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On July 1 in Saint-Tropez, Fondation Linda et Guy Pieters debuted artist Julian Schnabel’s latest exhibition, “What are we painting after all,” currently on view through September 2. The renowned Schnabel, whose creative vision fully embraces a myriad of art forms including film, architecture, furniture, and sculpture, here revives his pioneering “plate paintings” as visceral portraits of the vistas and sensations en plein air that invigorate our souls and permeate our collective imagination.
Schnabel’s experiences as a student of fine arts at the University of Houston and the Whitney Museum Independent Study Program in New York guided him to a “Grand Tour'' of Europe, which ultimately led to a fortuitous encounter with the mesmerizing mosaics of Spanish designer and architect Antoni Gaudí. His inaugural “plate painting,” The Patients and the Doctors (1978), a deft collage of broken dishes, dental plaster, auto body putty, and oil paint on a canvas of wood, ushered in a new era of neo-expressionist painting with a dynamic use of materials, spirited brushstrokes, and a captivating web of figuration and abstraction. Schnabel’s award-winning feature films, such as Basquiat (1996), Before Night Falls (2000), The Diving Bell and the Butterfly (2007), and At Eternity’s Gate (2018), are equally vibrant and immersive works of art, transporting viewers into an artist’s own tender, sometimes calamitous, and perpetually riveting perspective.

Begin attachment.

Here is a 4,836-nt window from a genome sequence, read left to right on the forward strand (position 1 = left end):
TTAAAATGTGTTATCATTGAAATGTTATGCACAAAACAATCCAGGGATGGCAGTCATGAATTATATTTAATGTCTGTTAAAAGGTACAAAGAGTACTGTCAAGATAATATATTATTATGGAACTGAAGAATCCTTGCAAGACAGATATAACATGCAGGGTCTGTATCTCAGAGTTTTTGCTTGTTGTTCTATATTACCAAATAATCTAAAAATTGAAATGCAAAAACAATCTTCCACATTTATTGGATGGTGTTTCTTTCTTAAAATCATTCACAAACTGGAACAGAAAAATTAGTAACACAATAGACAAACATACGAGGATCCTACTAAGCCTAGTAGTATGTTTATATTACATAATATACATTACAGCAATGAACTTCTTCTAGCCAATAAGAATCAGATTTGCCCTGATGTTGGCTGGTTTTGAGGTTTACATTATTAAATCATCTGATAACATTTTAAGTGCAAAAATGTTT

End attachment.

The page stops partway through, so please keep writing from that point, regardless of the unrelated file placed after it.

Currently based in New York City and Montauk, Schnabel’s newest avant-garde works evoke our physical and spiritual connection with nature. An earthy vignette at a grave site, grounded in terracotta and forest green, is warmly lit by a pink and orange sunset, setting the scene for compassion, closure, and transcendence. Every piece is charged with multiple interpretations; a shimmering view of rose-colored flowers and garlands of greenery blooms atop blue waters or perhaps an azure sky, encouraging diverse emotions, dialogues, and points of view. An ebony-hued dog resting in a windy landscape, a succession of creamy shark fins, and a fantastical red lobster toying at a woman’s face reveal Schnabel’s proficiency for focusing our attention on every poignant shade of ordinary, and gracefully peeling away layer after layer to reveal the potent extraordinary.